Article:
On entering the empty shop Balgichi said,
“My, my. And just what has the cat brought in?”
“A scorpion to play with sire” retorted Sven.
“Yes indeed. All we need now is a spider. This one is well known in Hardzhy-Tarkhan.”
“We gathered as much. He was responsible for tipping off the Dromon which we tangled with, oh, a lifetime ago now.”
“Well he won’t be known for much longer” said Sven. “What shall I do with him?”
“Strip him and tie him tightly to a chair in the back room”.
“Totally strip……? There are women present!” he exclaimed.
“Very well. To his undergarments then.”
Satisfied with the compromise, Sven and the other men got on with the job of stripping and securing the Scorpion.
The securing complete we returned to pick up our packs. We traipsed through the back room again and on unspoken command stood around the now conscious Scorpion. The cold on his near naked body was already making him shiver. As he watched us the malevolence in his eyes was plain to see. I addressed him,
“Now listen here you” I growled waiving my dagger under his nose.
“I know who you are and I know your evil purpose in life. We are leaving now and I pray I will never lay eyes on you again. For if I do, nothing, not even the Horsemen of Valhalla will be able to stop me from gutting you. If you manage to get free and escape, go to Baku and stay there - forever!”
Turning to Sven I said, “Bring his boots.”
Now fear and panic mixed with pleading flashed through the Scorpion’s eyes and across his face. We turned our backs on him and started exiting the shop. Rat and Peksah already had the horses ready outside. Sven dangled the boots in front of the Scorpion as we left. The thump of the chair tipping over onto the wooden floor could be heard over the closed door.
“That’s going to make it doubly hard to free himself” said Sven a-matter-of-factly.
We arrived at the boats which were already crewed and waiting to push off. We split our party between the two and boarded. The crew took to settling the horses and I crossed the mate’s palm with three gold coins. He grinned broadly and nodded before going to the second boat.
“What do you want me to do with these” said Sven holding the expensive boots up.
“Toss them overboard” I instructed.
One of the boat’s crew started to ask for them.
“No” I said. “These are awash with evil”.
“Pity” said Sven as he hefted them into the dark water. The boots splashed into the water and floated for a short while. Slowly they filled with water and slipped below the surface. A ring of ripples spreading outwards was the only evidence of their ever having existed. I hoped the passing of the Scorpion would be as insignificant and his presence forgotten as quickly as the ripples disappeared.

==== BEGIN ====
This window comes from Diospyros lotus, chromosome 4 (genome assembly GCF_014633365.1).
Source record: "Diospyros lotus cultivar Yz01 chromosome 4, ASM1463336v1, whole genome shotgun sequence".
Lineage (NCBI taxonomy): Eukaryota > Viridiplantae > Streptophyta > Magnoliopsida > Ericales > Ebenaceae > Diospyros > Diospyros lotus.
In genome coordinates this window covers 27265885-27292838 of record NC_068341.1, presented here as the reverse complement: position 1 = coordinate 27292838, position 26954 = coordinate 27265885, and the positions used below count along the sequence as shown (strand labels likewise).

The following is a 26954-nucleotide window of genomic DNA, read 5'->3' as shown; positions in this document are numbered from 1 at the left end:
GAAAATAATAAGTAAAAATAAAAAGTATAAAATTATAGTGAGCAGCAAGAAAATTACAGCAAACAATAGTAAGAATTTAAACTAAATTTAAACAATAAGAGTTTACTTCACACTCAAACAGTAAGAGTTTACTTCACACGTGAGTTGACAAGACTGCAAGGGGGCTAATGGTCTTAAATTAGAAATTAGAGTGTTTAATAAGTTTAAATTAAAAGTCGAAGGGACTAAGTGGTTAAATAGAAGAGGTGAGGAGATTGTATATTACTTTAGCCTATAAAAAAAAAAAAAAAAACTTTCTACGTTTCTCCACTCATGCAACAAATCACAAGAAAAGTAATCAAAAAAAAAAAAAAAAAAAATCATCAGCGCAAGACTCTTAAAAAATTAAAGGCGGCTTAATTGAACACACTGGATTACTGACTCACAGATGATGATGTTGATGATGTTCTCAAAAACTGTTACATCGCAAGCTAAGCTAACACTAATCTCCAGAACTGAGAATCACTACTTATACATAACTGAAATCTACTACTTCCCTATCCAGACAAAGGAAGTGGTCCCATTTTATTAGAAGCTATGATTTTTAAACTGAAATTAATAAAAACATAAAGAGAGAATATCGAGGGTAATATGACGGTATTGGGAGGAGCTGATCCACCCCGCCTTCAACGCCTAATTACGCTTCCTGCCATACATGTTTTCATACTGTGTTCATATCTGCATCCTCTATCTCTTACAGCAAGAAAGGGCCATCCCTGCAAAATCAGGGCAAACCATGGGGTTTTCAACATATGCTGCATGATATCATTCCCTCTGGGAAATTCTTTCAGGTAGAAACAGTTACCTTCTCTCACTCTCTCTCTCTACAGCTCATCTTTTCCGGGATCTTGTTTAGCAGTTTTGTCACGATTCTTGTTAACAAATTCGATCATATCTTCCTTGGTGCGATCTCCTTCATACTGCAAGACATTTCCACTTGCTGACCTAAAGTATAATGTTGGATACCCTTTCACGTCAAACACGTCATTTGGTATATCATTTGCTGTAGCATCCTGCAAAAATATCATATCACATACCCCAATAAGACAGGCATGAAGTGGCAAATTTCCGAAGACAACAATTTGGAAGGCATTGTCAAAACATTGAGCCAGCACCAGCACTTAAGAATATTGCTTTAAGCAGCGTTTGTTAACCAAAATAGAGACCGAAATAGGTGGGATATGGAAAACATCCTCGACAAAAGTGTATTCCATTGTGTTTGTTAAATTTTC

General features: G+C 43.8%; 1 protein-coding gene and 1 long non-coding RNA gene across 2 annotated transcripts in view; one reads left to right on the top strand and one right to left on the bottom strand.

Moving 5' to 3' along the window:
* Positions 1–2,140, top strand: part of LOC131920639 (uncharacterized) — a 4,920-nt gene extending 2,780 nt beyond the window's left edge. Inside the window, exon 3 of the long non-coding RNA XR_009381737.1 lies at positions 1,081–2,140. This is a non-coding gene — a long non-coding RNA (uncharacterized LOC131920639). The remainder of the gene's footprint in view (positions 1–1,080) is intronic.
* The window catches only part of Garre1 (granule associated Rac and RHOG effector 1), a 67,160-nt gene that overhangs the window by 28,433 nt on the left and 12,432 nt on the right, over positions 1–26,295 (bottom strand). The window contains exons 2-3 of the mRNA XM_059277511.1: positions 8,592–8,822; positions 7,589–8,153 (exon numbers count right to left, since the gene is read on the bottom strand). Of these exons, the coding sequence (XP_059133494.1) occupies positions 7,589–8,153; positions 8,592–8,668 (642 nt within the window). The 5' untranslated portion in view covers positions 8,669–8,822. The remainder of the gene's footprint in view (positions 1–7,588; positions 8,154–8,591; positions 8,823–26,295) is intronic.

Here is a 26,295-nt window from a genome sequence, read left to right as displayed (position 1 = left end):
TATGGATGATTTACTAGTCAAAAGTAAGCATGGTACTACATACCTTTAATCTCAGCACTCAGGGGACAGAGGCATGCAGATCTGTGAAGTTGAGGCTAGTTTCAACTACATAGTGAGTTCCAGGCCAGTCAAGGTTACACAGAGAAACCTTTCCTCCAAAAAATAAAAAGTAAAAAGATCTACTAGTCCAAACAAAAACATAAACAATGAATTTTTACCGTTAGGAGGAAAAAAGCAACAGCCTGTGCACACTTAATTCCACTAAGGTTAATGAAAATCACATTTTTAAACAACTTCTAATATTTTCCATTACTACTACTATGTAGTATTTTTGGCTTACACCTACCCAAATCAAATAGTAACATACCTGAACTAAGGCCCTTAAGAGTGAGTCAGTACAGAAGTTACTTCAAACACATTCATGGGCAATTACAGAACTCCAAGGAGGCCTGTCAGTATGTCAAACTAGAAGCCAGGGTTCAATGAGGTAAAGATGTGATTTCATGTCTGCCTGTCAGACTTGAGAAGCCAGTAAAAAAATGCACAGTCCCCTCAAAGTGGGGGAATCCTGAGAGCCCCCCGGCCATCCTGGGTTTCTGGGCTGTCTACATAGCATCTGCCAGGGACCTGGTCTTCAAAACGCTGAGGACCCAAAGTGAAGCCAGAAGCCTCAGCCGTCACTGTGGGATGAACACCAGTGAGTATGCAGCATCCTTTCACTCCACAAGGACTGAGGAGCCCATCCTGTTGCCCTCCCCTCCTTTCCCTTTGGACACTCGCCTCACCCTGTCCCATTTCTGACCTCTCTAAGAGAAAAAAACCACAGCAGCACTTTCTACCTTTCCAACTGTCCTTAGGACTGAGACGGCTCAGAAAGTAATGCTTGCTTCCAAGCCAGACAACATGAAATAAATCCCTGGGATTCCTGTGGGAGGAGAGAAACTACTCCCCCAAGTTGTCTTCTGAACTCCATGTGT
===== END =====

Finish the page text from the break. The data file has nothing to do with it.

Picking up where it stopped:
The quay side oarsmen used their oars to push us away from the wharf. On command they dipped their oars and silently and slowly we made our way along the canals. Soon the houses began to thin and give way to fields and the fields gave way to reeds. Balgichi, Peksah and Serakh Simantov all stared silently at the receding skyline of Hardzhy-Tarkhan, taking in as much detail as they could, knowing they probably would not see their beloved city again. Balgichi broke the silence by saying
“Ah well children that’s enough. Remember what happened to Lot’s wife when she stared back at Sodom and Gomorrah. Not that I’m saying you’ll turn into a pillar of salt, that is”.
One of the oarsmen asked “Does anyone know Lot’s wife’s name? You never hear it spoken.”
“Neither is it written in the Torah, nor the bible” said Balgichi.
“God meant for it, and her, to be forgotten. She was turned into a pillar of salt as a reminder of what happens if you lust after luxury and debauchery and not after God himself. She was not meant to be a memorial which is why no-one can find the pillar today”.
“You still haven’t answered my question” said the oarsman.
Ibn chipped in here,
“In the Quran, we call him Lut, which is a transliteration of the name Lot. However we believe Lut left the city while his wife stayed behind not wanting to leave her luxuries and belongings. We believe she died when the city was destroyed. Either way, she died for the same reasons.”